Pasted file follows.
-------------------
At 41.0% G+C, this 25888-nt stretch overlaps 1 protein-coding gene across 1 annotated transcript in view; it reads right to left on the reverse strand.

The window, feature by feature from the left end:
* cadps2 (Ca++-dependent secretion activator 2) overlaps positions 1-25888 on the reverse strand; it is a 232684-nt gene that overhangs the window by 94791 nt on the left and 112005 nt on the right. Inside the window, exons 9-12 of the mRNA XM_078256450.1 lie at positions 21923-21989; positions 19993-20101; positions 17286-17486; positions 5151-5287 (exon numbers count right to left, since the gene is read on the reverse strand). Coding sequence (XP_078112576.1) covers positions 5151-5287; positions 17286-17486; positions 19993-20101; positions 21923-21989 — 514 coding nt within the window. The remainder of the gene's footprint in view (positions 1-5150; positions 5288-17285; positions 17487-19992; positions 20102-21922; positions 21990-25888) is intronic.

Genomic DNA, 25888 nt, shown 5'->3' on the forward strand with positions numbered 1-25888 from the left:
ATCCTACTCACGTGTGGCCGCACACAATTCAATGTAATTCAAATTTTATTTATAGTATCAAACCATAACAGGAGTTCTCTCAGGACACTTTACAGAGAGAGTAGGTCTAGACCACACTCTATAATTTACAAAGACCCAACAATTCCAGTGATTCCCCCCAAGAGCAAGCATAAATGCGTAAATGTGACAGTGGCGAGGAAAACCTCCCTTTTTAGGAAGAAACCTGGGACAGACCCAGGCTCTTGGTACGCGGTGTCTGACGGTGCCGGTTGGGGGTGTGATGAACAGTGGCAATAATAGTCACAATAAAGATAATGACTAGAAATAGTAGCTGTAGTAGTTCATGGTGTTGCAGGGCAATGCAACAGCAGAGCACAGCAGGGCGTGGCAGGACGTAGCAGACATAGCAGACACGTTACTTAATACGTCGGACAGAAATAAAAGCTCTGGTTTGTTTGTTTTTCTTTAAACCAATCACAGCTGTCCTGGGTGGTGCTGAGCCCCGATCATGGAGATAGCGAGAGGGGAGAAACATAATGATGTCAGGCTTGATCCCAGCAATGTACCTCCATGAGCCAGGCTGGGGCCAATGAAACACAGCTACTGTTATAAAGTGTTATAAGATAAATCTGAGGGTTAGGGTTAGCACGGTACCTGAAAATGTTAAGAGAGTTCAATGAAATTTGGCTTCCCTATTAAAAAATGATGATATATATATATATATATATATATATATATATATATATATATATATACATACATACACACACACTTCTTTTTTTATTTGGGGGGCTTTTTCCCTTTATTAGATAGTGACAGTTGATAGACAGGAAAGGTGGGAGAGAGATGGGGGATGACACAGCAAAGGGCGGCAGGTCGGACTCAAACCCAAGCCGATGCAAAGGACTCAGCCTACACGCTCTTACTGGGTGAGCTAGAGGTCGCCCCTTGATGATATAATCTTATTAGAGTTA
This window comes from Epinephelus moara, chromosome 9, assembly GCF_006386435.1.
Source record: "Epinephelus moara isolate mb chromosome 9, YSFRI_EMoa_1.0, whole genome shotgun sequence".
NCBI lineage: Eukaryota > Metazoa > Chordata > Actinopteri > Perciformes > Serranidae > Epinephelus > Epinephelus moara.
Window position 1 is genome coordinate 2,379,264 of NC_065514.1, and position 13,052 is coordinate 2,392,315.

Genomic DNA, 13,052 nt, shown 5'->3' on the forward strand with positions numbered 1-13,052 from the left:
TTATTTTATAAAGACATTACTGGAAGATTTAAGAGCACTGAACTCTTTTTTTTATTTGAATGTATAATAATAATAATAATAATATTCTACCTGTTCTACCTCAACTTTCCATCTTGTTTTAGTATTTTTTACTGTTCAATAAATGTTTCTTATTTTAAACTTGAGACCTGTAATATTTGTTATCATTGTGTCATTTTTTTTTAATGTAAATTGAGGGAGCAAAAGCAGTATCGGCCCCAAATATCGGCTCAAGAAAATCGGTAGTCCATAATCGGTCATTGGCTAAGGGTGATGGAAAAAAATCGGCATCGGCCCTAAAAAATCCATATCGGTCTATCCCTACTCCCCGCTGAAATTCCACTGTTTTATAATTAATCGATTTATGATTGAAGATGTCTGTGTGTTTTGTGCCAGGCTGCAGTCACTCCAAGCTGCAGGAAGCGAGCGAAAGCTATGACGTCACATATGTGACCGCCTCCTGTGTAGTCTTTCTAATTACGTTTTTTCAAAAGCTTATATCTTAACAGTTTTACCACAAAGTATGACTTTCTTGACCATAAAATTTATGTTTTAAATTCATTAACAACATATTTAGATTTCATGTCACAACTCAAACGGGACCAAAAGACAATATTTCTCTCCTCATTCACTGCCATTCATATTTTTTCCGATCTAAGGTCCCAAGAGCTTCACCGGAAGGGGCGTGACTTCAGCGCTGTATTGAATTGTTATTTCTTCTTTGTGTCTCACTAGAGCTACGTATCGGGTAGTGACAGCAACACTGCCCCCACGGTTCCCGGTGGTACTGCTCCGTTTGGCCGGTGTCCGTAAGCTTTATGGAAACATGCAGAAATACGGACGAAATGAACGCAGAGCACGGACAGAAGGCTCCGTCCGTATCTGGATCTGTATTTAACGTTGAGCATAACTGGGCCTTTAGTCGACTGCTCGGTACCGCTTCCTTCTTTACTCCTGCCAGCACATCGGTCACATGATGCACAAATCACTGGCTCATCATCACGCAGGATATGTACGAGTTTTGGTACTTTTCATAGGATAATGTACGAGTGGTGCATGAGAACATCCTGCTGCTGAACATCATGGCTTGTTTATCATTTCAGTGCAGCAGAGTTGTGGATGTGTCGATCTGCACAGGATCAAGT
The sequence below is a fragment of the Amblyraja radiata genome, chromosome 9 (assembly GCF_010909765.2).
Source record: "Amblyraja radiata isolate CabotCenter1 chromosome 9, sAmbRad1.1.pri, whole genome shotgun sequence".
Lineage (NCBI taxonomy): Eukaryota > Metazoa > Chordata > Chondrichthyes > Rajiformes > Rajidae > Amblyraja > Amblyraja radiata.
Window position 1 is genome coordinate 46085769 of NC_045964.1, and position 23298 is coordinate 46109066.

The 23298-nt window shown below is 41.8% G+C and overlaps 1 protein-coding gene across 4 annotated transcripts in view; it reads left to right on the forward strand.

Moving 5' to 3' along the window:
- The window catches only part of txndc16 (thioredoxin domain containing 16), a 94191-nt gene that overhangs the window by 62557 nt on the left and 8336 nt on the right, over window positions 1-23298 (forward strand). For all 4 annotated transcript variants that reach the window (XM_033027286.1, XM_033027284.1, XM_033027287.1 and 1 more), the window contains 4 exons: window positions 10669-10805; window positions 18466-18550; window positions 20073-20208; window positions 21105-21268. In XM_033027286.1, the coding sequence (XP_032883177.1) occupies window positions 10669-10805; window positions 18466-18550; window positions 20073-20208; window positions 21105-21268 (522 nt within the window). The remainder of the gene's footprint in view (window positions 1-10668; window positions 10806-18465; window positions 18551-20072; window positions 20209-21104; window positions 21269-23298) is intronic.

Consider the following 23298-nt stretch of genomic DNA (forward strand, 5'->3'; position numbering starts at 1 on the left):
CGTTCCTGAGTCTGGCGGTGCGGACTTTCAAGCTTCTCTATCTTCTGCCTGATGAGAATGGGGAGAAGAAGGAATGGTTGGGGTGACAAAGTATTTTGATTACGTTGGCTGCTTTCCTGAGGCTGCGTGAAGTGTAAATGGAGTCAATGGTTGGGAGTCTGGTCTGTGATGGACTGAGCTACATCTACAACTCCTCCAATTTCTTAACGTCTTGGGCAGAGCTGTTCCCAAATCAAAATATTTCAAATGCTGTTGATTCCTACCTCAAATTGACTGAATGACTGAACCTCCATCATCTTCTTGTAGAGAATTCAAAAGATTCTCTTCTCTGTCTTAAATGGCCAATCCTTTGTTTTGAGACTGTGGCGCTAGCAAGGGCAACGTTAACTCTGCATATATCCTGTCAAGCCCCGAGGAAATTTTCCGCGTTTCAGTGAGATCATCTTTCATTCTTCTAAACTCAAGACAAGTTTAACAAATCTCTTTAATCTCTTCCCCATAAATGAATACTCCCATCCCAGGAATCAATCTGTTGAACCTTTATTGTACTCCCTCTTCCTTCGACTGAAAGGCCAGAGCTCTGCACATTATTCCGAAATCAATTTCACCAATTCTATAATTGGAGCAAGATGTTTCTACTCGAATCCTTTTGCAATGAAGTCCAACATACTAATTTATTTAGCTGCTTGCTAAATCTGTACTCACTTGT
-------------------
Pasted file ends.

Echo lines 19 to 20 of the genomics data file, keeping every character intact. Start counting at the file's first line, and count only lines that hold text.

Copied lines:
Consider the following 23298-nt stretch of genomic DNA (forward strand, 5'->3'; position numbering starts at 1 on the left):
CGTTCCTGAGTCTGGCGGTGCGGACTTTCAAGCTTCTCTATCTTCTGCCTGATGAGAATGGGGAGAAGAAGGAATGGTTGGGGTGACAAAGTATTTTGATTACGTTGGCTGCTTTCCTGAGGCTGCGTGAAGTGTAAATGGAGTCAATGGTTGGGAGTCTGGTCTGTGATGGACTGAGCTACATCTACAACTCCTCCAATTTCTTAACGTCTTGGGCAGAGCTGTTCCCAAATCAAAATATTTCAAATGCTGTTGATTCCTACCTCAAATTGACTGAATGACTGAACCTCCATCATCTTCTTGTAGAGAATTCAAAAGATTCTCTTCTCTGTCTTAAATGGCCAATCCTTTGTTTTGAGACTGTGGCGCTAGCAAGGGCAACGTTAACTCTGCATATATCCTGTCAAGCCCCGAGGAAATTTTCCGCGTTTCAGTGAGATCATCTTTCATTCTTCTAAACTCAAGACAAGTTTAACAAATCTCTTTAATCTCTTCCCCATAAATGAATACTCCCATCCCAGGAATCAATCTGTTGAACCTTTATTGTACTCCCTCTTCCTTCGACTGAAAGGCCAGAGCTCTGCACATTATTCCGAAATCAATTTCACCAATTCTATAATTGGAGCAAGATGTTTCTACTCGAATCCTTTTGCAATGAAGTCCAACATACTAATTTATTTAGCTGCTTGCTAAATCTGTACTCACTTGT